Utah students are heading back to school starting this week. As they return to the classroom, here are five things you should know about the start of the school year and COVID-19.
Under state law, wearing masks at school is not required, but health authorities and many schools strongly recommend wearing them.
State law authorizes local health authorities to issue orders of constraint, but county legislative bodies can overturn the orders.
Last week, Dr. Angela Dunn, executive director of the Salt Lake County Health Department, issued an order that called for mandatory masking of elementary school-age children who are not yet eligible for vaccination while indoors, but shortly after the order took effect, the Salt Lake County Council voted 6-3 to terminate it.
Families must decide for themselves whether their children will wear masks to school.
“What we do know is that masks work best if everyone wears them. They don’t work terribly well for the person who is wearing a mask if everyone around them is shedding virus. We do know that school can be safe in person but it can’t be safe if we don’t have universal masking,” said Dr. Andrew Pavia, chief of the division of pediatric infectious diseases at University of Utah Health and director of hospital epidemiology at Primary Children’s Hospital in a recent briefing with reporters.
Health authorities and many school districts recommend vaccination for COVID-19 among all eligible groups, but it is not required for students to attend K-12 public school or participate in extracurricular activities.
However, Utah students, educators and staff who are fully vaccinated can continue in-person learning and participate in extracurricular activities, even if they are exposed to COVID-19, according to the Utah Department of Health K-12 school recommendations.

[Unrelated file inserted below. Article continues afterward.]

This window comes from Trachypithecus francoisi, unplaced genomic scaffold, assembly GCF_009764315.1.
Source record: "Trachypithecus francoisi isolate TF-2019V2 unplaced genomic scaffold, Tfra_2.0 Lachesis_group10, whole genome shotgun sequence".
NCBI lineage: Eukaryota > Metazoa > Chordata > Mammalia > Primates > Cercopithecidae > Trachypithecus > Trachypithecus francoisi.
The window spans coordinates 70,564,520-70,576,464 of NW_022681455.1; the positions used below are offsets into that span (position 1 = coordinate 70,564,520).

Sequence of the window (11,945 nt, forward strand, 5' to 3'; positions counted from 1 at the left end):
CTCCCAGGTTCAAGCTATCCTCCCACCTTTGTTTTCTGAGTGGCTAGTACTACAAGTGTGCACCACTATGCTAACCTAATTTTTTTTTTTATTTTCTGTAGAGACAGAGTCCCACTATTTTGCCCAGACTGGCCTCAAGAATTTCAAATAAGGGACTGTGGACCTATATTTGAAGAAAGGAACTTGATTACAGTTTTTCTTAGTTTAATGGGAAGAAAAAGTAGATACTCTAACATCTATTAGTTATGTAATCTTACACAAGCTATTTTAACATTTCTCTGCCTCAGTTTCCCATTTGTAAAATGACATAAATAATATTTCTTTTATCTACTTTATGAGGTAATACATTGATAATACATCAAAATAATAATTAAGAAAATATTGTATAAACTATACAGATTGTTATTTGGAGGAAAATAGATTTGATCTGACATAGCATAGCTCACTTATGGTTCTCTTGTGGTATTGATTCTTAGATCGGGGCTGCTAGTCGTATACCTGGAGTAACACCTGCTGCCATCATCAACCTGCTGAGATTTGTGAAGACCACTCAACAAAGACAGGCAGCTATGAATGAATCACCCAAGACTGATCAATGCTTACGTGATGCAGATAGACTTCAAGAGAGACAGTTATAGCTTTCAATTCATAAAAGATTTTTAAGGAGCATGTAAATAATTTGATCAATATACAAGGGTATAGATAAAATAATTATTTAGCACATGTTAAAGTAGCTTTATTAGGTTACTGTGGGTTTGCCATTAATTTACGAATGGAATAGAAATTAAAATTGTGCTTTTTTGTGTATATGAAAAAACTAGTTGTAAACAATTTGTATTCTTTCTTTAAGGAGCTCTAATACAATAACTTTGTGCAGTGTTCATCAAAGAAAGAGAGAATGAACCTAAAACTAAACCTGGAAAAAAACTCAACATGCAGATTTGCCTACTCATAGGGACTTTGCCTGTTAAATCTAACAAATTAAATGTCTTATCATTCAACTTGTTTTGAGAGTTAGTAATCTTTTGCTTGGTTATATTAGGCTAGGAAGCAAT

Masks on school buses
Under a Centers for Disease Control and Prevention order, passengers and drivers must wear masks on school buses operated by public and private school systems regardless of vaccination status.
“This order did not come from the Utah Department of Health and the department is not responsible to enforce this order. Local education agencies will need to determine how to respond,” according to a statement from the Utah Department of Health.
Test to Play, Test to Stay
There is no Test to Play protocol this fall. Last year, participating schools and districts required students participating in sports and other activities to be tested for COVID-19 every 14 days using rapid antigen tests. Under the testing initiative, 95% of scheduled athletic events were able to be held, according to University of Utah researchers.
Although there is no protocol for testing, one high school game was canceled late last week after one Highland High School football player who was symptomatic tested positive for COVID-19 and contact tracing was initiated.
Test to Stay will continue to occur under certain circumstances.
Under SB107, a Test to Stay is required if:
- Schools with 1,500 or more students have 2% of their students test positive for COVID-19 within the previous 14 days.
- Schools with fewer than 1,500 students have 30 students test positive for COVID-19 within the previous 14 days.
When a school meets the threshold, the school district or charter school will work with their local health department to offer testing for all students.
Families can monitor COVID-19 cases at the school level and in their communities on the websites of their respective county health departments. Salt Lake County’s dashboard can be found here.
Some school districts will also provide district-level information on their respective websites.